Africa, sometimes referred to as the mother continent, has an abundance of beautiful water bodies. Whether you’re interested in canoeing, swimming, fishing, cruising on a boat or simply capturing extraordinary photographs – there’s a river, lake or ocean waiting for you! Our water attractions are home to over 500 fish species; contributes to fertile land that sustains croplands; and witnesses wildlife spectacles such as the Great Migration and survival of the fittest. Here are our top 9 African water attractions, from freshwater and man-made lakes to African Great Lakes to majestic cascades:
The Mara River, found in the Mara Region in Kenya and Tanzania, cuts across the migration path of big game in the Masai Mara/Serengeti Game Reserve. The river sees the cycle of life and death and has become one of Africa’s most perilous sites during the Great Migration. One of Earth’s most spectacular wildlife events culminates at this very river.
Victoria Falls is a cascade of water in Southern Africa. This world-renowned waterfall lies on the Zambezi River at the border between Zambia and Zimbabwe. First known as Mosi-oa-Tunya which means “The Smoke that Thunders”, the falls is 1 708 meters wide, and is the largest in the world.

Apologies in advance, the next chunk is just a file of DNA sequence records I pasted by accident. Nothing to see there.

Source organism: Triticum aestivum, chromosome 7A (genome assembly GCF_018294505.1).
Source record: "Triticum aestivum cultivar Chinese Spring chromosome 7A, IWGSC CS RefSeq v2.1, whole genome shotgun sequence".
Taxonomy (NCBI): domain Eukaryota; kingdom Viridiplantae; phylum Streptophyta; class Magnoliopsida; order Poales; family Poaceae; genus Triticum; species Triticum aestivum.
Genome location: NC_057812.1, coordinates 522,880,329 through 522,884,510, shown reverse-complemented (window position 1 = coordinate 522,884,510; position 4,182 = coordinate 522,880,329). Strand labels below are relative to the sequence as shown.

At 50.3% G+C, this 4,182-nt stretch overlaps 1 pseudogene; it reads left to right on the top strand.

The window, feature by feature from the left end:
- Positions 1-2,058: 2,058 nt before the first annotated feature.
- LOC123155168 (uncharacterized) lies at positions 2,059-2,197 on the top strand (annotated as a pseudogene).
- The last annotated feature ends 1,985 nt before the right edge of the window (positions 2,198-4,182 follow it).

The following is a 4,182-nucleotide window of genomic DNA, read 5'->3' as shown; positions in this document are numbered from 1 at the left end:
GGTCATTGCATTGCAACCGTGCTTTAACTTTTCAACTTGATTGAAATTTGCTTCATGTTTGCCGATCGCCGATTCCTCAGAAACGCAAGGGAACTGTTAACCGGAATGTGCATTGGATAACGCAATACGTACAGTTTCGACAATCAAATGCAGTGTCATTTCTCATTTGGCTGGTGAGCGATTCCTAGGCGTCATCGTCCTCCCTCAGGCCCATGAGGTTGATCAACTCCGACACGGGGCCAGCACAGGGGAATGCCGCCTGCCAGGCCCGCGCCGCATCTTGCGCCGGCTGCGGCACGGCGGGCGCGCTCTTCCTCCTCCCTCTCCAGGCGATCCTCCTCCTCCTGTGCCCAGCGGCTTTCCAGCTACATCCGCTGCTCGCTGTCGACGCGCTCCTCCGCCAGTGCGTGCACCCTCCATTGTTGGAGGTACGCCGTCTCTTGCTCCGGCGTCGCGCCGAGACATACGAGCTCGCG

Lake Kariba is the world’s largest fresh water, man-made lake and reservoir. It lies 1,300 kilometres upstream from the Indian Ocean, along the border between Zambia and Zimbabwe. Lake Kariba spread over the Zambezi River valley and is a special place of incredible beauty for all nature and photography lovers.
The Okavango Delta is an expansive inland river delta in northern Botswana. One of Africa’s last remaining great wildlife habitats that provide refuge to huge concentrations of game, this water body is a maze of sparkling lagoons and meandering channels. Explore the Okavango Deltaby mokoro, on foot or on game drive; or navigate past hippos, elephants and crocodiles in a dugout canoe.
The Zambezi is the fourth-longest river and the longest east-flowing river in Africa and the largest flowing into the Indian Ocean from Africa. Known as Southern Africa’s “River of Life”, it drains seven countries and supports millions of people who make use of its fisheries, forests, water, and rich floodplain soils.
Lake Victoria is one of the African Great Lakes, named after Queen Victoria. It’s so large it extends significantly into Uganda, Tanzania and Kenya. Among the freshwater lakes of the world, it is only exceeded by Lake Superior in North America.
Lake Turkana is situated in the Kenyan Rift Valley, in northern Kenya. It is the world’s largest permanent desert and alkaline lake.
The Olifants Riveris one of Southern Africa’s most important catchments – its water irrigates farming in western Mpumalanga and is a source of electrical power.
The Sabie River in South Africa forms part of the Komati River System and is one of the most biologically diverse rivers in South Africa.